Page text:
Replacing ceiling fan with regular fixture

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  #1  
Old 05-18-07, 08:24 AM
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Question Replacing ceiling fan with regular fixture

I have checked the previous posts on this topic, but didn't find the exact same situation.

I am replacing a ceiling fan with a regular flush mount ceiling light...too easy right?! But I have a wiring question:

In the box there are 3 separate lines coming in (each with white, black and ground). When I removed the fan, the wiring was as follows:
-grounds all connected and capped
-two black and one white connected together and capped
-one black connected to the fan's red and black (the white from this line was the one that was capped)
-2 whites (one marked with tape) connected together and connected to the fan's white and green
-the wall switch is a basic switch - one white, one black, one ground.

My question is:
-to install the new light (simple black, white and ground...actually 2 each cause it's got 2 bulbs), is there a certain line in that I connect them to, and then cap each separate remaining wire?
-how do I properly cap the other lines (ie. all separate, black with black, etc)?

Thanks in advance!!
 
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Old 05-18-07, 08:33 AM
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Why would you want to mess with the wires that are not connected to the old fan/light? That would be very unwise.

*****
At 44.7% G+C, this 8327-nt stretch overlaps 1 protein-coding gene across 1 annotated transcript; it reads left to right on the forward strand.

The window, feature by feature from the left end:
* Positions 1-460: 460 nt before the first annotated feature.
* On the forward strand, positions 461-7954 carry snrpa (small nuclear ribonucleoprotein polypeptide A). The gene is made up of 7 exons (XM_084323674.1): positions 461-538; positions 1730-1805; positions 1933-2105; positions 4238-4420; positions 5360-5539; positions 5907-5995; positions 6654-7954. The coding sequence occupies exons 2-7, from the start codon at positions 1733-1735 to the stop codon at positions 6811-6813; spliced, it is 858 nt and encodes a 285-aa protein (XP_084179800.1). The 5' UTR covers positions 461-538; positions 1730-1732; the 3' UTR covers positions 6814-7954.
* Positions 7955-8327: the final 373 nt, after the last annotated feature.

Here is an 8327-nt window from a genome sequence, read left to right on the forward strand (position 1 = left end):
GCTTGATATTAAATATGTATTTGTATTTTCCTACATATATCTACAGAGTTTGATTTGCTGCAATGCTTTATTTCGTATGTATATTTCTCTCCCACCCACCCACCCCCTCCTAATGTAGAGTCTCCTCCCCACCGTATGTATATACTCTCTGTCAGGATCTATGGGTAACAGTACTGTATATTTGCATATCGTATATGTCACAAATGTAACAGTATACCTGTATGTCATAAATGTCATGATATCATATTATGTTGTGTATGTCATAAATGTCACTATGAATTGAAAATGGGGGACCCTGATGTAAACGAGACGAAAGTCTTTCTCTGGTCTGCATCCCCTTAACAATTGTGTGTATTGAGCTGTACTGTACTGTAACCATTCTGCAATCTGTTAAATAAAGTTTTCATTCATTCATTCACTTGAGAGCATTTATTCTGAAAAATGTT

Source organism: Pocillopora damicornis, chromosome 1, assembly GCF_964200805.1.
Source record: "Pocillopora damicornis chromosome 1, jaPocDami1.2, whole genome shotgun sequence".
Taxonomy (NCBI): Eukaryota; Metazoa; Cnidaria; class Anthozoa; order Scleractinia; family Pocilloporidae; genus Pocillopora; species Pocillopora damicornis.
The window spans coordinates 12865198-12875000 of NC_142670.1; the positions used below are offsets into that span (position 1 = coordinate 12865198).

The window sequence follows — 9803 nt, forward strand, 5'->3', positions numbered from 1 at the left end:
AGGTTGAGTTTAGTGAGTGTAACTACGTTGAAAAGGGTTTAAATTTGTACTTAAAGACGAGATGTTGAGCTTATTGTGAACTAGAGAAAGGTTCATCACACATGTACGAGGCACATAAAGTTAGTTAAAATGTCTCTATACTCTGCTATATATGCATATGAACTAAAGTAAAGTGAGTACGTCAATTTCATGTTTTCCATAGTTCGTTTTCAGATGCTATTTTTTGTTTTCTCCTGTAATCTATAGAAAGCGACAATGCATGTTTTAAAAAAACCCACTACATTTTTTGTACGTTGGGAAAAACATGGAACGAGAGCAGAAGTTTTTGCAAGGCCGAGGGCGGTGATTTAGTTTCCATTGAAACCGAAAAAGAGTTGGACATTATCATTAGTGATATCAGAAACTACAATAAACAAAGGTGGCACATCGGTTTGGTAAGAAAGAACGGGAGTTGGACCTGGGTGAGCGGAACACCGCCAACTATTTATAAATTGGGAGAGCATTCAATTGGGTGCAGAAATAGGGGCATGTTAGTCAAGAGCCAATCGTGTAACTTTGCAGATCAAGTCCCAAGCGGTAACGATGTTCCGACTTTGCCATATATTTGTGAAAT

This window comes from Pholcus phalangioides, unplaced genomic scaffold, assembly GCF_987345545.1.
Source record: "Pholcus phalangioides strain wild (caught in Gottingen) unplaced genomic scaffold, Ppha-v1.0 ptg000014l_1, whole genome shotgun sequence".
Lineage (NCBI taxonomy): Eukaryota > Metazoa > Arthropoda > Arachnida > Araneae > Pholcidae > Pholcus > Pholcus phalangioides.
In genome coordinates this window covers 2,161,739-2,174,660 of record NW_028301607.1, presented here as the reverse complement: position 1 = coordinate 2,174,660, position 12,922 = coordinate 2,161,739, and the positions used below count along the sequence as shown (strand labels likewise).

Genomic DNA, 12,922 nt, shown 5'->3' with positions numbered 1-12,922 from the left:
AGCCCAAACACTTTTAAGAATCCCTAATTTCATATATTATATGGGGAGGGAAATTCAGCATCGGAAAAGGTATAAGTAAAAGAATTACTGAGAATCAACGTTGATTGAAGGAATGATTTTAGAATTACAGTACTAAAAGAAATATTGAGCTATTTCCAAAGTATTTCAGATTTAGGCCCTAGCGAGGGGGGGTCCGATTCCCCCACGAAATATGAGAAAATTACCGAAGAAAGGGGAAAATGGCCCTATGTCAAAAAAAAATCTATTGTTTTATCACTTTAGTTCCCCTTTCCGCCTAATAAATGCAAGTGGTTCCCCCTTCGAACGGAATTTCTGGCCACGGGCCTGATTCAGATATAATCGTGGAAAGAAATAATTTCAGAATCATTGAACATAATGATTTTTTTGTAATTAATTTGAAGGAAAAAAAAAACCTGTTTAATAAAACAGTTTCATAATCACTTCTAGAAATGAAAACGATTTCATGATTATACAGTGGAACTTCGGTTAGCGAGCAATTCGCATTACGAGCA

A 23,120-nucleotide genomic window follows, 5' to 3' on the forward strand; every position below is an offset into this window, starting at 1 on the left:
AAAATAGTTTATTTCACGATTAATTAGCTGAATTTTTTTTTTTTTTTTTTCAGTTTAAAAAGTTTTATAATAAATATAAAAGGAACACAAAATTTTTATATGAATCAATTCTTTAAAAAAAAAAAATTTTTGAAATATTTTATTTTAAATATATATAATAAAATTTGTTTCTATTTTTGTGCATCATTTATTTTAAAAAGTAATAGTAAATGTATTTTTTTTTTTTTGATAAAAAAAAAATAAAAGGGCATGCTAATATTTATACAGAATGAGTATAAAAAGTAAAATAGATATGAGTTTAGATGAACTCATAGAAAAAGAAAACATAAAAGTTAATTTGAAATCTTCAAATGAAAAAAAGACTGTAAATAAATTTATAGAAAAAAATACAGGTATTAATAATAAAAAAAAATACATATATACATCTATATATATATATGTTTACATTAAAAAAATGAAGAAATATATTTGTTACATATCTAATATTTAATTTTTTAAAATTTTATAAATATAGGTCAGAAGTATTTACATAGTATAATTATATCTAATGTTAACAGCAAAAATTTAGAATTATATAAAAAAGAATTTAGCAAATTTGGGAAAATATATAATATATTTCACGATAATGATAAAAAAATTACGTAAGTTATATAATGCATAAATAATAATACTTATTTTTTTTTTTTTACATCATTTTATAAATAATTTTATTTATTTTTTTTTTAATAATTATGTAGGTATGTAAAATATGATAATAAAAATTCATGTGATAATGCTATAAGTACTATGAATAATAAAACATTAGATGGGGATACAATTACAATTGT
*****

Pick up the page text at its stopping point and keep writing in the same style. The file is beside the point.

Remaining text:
You connect the black wires of your new light to the black wire that was connected to the old fan/light.

You connect the white wires of your new light to the same place that the white wire of the old light was connected.

The ground wire or wires of the new light gets connected to the ground wires in the box.
 
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Old 05-18-07, 09:44 AM
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I have no desire to mess with the wires that are already capped, thus the question.

Thanks for the quick response.
 
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Old 05-18-07, 10:06 AM
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Whenever you replace a working fixture, you only need to connect the wires in the same manner to have the new fixture also working.
 
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Old 05-18-07, 05:08 PM
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sounds like there was a light kit

with fan, and perhaps a second switch somewhere? or that it is attached to a wall outlet? 3 separate wires coming from the box...
yes, white to white, black to black, and grounds connected. I can see why he was a bit confused, 2 blacks tied to a white? ouch, did someone loop it?
 
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Old 05-18-07, 06:11 PM
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The two blacks tied to the white indicated where someone was feeding a switch loop.

The green should not have been tied to the white.
 
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Old 05-18-07, 06:21 PM
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He indicated quite clearly that there is a switch loop by stating that the switch has a white and a black wire only.
 
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